Today was a rather exciting day for our physics class. Because a large convention of physics teachers will be visiting later this week, we will not have access to the Rittenhouse laboratories so Bill spent the whole morning showing us exactly what happens in the demo lab we hear so much about. 

Bill hangs from ceiling as he discusses oscillating waves with the class.
Bill started off with smaller demonstrations that involved somewhat normal items such as soda cans, water, salt, and plastic containers. As the morning progressed, his demos consisted of more and more unusual items. Bill used a toaster oven and a plastic bag to explain how convection works in a hot air balloon. The morning was extremely entertaining and had us all on the edge of our seats. To conclude the presentation on demos, Bill blew up a miniature house. I believe the idea was to demonstrate the purpose of the lightening rod, but blowing up things is always fun. 

After lunch we were divided into our lab groups for our final assignment. This week we will be measuring the speed of light with devices we build ourselves. My group members are Elena, Neil, Joaquim, and Daniel. I've never had the chance to work with the boys in this group so I am excited to experience it. I like to think that Elena and I make a good team; today we built both sensor circuits on our own with the help of a diagram provided to us. When I look back just four short weeks ago, I can see tremendous growth in my knowledge of physics.

Once class concluded Ivette, Clara, Mariko, and I went to Center City to do some site seeing and eat dinner. This was our first time going to Center City and probably the last time we'd get to go. I wish we would have made time to go earlier in the month because there seemed to be so much to see. After visiting one last store we found our way to a nearby SEPTA station and caught the trolley back to campus located at 37th and Spruce. 

Tomorrow we will measure the speed of light in class and play laser tag later on in the evening.
Good night!

Center City Fun

Today for both the morning and afternoon class we had guest speakers. Our morning's guest speaker was Lin Shuang Lu. She talked to us about accounting, business, and finance. I really like mathematics, but I don't think I'd ever actually want to make a career out of it. The presentation was good, but I'm just not interested in that field. Our afternoon guest speaker was Arnold Farr. He spoke to us about critical thinking and its origins, a lot about liberation, and famous philosophers. I really liked his presentation. Prof. Lamas kept telling us we would love him, and he was right. The things Arnold really made me think, think about life, the world we live in, and just everything. I have like a million pages of notes from his presentation that I will definitely be framing.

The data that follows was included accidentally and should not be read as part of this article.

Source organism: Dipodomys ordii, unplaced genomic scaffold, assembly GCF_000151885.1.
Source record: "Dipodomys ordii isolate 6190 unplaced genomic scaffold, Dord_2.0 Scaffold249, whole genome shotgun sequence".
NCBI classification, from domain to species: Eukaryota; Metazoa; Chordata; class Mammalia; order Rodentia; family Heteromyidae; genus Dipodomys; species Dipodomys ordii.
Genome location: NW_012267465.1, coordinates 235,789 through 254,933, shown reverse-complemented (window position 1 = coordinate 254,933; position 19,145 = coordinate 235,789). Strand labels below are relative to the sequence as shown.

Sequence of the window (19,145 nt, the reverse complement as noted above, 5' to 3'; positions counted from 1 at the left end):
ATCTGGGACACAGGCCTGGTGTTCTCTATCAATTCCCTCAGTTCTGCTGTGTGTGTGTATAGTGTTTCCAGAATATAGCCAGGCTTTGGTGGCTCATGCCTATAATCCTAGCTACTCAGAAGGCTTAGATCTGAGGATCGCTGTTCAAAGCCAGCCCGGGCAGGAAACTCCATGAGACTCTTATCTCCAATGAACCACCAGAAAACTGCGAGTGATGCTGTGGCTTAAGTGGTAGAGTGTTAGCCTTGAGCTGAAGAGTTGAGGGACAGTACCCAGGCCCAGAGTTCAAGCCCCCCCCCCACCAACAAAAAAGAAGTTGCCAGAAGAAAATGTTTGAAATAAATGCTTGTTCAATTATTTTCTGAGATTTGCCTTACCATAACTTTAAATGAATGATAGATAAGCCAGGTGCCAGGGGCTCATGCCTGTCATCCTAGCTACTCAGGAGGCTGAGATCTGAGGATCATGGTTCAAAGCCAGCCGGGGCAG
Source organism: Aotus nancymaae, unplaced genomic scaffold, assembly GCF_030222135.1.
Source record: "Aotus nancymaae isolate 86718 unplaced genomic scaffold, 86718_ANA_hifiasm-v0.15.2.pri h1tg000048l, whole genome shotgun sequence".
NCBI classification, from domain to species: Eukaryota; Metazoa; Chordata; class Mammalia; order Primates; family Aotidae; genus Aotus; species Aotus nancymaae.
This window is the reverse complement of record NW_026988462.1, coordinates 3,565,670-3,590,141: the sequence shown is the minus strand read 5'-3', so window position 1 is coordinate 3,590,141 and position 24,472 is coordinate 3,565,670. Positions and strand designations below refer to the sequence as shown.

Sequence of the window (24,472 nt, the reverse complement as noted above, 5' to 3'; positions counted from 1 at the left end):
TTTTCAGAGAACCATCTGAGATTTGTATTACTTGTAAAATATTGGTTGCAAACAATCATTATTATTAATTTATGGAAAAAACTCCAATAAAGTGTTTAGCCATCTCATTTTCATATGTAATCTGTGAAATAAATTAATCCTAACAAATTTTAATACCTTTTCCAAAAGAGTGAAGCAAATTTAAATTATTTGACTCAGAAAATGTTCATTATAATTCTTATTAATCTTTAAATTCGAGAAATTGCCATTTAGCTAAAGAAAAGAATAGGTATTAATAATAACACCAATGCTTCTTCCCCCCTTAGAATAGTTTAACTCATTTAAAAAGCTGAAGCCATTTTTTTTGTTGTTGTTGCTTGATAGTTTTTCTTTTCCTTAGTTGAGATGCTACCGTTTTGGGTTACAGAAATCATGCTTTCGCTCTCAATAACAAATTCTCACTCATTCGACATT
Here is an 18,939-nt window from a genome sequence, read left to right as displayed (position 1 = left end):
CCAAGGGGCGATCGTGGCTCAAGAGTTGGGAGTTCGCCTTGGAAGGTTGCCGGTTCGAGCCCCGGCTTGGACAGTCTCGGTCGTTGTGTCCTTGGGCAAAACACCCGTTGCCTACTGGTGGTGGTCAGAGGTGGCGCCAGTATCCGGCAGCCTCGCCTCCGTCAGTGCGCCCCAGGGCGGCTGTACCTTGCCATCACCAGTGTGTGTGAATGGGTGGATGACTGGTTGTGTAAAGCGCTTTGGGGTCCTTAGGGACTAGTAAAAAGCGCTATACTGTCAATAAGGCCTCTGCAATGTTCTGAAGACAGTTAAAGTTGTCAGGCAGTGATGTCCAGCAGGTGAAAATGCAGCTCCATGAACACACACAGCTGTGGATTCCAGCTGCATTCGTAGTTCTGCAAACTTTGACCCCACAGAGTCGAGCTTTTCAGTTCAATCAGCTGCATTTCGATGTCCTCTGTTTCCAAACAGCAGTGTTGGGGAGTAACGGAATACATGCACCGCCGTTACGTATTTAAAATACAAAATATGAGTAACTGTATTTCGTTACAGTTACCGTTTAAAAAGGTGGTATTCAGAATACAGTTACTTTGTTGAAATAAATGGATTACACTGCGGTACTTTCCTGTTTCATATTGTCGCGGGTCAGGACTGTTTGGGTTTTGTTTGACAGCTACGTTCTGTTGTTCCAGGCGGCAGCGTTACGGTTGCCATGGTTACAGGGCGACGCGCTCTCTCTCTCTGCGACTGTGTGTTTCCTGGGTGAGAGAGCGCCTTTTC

Right after class, Clara, Mariko, Alysa, and I decided it was time we visit Center City. We have less than a week left here at Penn, so it was either today or never. We didn't have a lot of time because we had to be back before 7:30, and my class ran a bit late. Once we got there we decided we should get dinner out of the way, that took about fifteen minutes. We walked around for almost no time at all before we realized we better start heading back, if we wanted to make it back in time.

The rest of my evening was spent at the gym. I didn't go this morning because I was so exhausted from Ocean City, so I had to go in the evening. I will for sure be going to the gym tomorrow morning and I'll try to be back by 7:45 to have breakfast with Clara. I should probably get some sleep. Goodnight!

What Could Possible Go Wrong?

Due to a national Physics teacher conference coming to town, tomorrow will be our last da in the David Rittenhouse labs.  Because of the inconvenience, we had our demonstration day, usually the grand finale, this morning.  It consisted of Bill running around the front of the class room with his fun toys and gizmos, demonstrating physics in front of our eyes.  He blew bubbles to demonstrate buoyancy, shot a toy Barnie to show the effects of gravity, swung from the ceiling to produce oscillations, and blew up a model house to prove the benefits of lightning rods.  Saying it was an exciting morning would be an understatement.

To finish off the morning, we had a guest speaker, cosmologist Justin Khoury.  Given that he was the fourth cosmologist to speak to us, some of his talk was a repeat.  However, he went into some newer topics like string theory and the inflation of the universe.  Even after all these talks, it still baffles me how little is known about our gigantic universe.